Doctors will most likely use the history of the patient and a physical exam to diagnose jaundice and confirm bilirubin levels. They will pay close attention to the abdomen, feel for tumors, and check the firmness of the liver.

A firm liver indicates cirrhosis, or scarring of the liver. A rock-hard liver suggests cancer.

Several tests can confirm jaundice. The first is a liver function test to find out whether or not the liver is functioning properly.

If a doctor cannot find the cause, a doctor may request blood tests to check bilirubin levels and the composition of the blood. These include:

  • Bilirubin tests: A high level of unconjugated bilirubin compared to levels of conjugated bilirubin suggest hemolytic jaundice.
  • Full blood count (FBC), or complete blood count (CBC): This measures levels of red blood cells, white blood cells, and platelets.
  • Hepatitis A, B, and C tests: This tests for a range of liver infections.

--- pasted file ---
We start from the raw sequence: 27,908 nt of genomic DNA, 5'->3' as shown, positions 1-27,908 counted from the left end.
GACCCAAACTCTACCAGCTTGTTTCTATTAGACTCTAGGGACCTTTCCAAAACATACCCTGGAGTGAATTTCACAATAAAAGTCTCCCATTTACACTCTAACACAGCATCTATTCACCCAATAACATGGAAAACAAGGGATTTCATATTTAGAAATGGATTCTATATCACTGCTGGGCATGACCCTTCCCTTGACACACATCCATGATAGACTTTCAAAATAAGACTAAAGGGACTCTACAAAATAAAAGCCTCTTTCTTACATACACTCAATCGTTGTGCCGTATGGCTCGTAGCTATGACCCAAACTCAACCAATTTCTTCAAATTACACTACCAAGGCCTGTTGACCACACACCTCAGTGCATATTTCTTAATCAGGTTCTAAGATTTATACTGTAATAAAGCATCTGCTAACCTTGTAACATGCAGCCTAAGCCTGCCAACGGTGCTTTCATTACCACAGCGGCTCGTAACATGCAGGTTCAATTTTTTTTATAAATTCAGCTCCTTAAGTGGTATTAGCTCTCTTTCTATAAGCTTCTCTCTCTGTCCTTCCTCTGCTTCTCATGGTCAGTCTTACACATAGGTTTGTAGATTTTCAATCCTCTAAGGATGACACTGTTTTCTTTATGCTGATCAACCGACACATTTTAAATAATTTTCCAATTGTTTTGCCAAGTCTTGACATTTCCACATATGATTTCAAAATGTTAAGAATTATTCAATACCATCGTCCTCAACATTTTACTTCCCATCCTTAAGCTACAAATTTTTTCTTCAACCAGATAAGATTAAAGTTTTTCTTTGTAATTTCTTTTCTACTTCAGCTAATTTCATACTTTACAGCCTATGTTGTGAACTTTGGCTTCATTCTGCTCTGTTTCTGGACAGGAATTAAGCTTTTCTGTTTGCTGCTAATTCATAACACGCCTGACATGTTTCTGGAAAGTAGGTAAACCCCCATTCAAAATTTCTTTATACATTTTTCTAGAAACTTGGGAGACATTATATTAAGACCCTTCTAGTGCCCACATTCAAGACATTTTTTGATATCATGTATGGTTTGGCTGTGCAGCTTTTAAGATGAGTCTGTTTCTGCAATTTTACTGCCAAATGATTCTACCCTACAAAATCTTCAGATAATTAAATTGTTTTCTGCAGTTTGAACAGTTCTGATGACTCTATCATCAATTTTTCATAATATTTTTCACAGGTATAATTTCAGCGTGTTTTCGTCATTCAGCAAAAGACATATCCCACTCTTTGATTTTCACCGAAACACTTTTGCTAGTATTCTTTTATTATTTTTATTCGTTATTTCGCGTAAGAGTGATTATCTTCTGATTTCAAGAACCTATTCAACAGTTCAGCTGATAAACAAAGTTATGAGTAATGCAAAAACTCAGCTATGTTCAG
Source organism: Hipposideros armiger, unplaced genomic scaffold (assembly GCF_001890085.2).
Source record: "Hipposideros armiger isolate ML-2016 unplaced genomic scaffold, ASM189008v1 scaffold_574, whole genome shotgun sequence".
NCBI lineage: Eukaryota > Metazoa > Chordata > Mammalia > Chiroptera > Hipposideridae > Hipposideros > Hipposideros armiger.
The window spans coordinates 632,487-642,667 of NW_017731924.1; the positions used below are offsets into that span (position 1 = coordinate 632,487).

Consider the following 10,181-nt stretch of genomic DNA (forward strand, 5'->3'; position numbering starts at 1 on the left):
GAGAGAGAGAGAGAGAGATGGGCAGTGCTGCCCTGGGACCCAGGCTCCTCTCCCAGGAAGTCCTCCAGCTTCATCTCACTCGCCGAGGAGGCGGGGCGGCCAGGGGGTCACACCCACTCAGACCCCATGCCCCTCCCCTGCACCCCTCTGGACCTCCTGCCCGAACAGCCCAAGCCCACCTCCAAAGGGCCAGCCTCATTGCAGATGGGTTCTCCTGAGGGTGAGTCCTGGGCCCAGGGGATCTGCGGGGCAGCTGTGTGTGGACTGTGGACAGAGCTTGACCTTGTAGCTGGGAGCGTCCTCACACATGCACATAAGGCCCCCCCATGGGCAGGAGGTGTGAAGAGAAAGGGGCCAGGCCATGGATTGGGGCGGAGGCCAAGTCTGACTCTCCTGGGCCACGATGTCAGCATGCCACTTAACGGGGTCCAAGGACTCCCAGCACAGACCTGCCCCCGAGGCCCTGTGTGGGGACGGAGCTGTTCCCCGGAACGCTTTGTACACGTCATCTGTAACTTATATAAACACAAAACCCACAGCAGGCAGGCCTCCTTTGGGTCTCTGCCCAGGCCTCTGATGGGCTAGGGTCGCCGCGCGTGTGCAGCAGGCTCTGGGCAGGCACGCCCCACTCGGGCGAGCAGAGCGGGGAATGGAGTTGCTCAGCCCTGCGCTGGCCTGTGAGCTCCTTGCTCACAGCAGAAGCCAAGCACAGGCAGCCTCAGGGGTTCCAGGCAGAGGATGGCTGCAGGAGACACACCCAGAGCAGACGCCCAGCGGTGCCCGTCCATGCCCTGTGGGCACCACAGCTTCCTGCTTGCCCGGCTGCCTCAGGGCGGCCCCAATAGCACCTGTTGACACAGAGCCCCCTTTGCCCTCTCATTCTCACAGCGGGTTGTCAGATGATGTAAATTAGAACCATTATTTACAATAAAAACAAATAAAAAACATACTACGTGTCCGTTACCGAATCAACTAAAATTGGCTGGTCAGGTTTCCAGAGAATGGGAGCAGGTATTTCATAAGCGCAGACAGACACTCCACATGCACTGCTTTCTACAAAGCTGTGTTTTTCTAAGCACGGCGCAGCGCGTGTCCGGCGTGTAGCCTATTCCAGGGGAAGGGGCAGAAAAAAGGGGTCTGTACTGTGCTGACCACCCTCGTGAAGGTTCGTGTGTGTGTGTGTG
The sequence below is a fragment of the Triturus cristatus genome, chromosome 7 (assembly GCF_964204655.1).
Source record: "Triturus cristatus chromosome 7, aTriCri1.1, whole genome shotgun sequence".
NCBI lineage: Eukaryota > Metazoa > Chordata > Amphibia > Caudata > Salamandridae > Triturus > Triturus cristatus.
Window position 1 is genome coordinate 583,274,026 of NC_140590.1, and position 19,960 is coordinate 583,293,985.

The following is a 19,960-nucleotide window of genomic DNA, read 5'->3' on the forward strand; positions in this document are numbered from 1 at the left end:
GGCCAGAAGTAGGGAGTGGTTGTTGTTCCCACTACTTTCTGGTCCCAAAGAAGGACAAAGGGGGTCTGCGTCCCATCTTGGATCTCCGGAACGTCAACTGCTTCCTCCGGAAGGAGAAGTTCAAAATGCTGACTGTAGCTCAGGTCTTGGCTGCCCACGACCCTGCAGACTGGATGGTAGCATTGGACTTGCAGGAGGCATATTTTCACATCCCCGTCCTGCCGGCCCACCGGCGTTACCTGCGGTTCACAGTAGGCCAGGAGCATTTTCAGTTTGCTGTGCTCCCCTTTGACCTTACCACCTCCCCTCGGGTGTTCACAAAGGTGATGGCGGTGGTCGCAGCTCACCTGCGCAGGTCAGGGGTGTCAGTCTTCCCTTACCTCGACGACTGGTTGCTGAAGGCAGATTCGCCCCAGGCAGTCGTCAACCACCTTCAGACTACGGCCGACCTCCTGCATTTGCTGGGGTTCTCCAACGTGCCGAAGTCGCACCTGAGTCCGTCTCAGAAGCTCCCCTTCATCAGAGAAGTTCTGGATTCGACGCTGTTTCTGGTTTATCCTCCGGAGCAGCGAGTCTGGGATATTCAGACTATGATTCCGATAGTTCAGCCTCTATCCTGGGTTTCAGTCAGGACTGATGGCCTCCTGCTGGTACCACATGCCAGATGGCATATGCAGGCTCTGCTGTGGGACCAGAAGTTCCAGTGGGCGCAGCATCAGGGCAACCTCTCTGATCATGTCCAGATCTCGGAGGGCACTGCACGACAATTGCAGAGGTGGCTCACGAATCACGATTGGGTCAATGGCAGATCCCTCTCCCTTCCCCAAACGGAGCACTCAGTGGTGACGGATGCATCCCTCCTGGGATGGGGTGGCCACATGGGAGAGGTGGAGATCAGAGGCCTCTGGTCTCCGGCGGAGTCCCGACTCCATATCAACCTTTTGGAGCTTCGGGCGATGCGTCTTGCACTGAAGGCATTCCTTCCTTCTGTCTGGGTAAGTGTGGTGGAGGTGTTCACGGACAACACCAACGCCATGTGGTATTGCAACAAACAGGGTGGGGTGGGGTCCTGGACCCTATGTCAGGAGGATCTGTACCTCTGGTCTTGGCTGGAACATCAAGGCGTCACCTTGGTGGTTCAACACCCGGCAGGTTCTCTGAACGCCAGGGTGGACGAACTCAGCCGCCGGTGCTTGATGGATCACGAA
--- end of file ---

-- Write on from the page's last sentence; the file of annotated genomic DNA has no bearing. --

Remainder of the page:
The doctor will examine the structure of the liver if they suspect an obstruction. In these cases, they will use imaging tests, including MRI, CT, and ultrasound scans. They may also carry out an endoscopic retrograde cholangiopancreatography(ERCP). This is a procedure combining endoscopy and X-ray imaging.

A liver biopsy can check for inflammation, cirrhosis, cancer, and fatty liver. This test involves inserting a needle into the liver to obtain a tissue sample. The sample is then examined under a microscope.

How is jaundice diagnosed?

Doctors diagnose jaundice by checking for signs of liver disease such as:

  • Bruising of the skin.
  • Spider angiomas (abnormal collection of blood vessels near the surface of the skin).
  • Palmar erythema (red coloration of the palms and fingertips).

Urinalysis (urine testing) that’s positive for bilirubin shows that the patient has conjugated jaundice. The findings of urinalysis should be confirmed by serum testing. The serum testing will include a complete blood count (CBC) and bilirubin levels.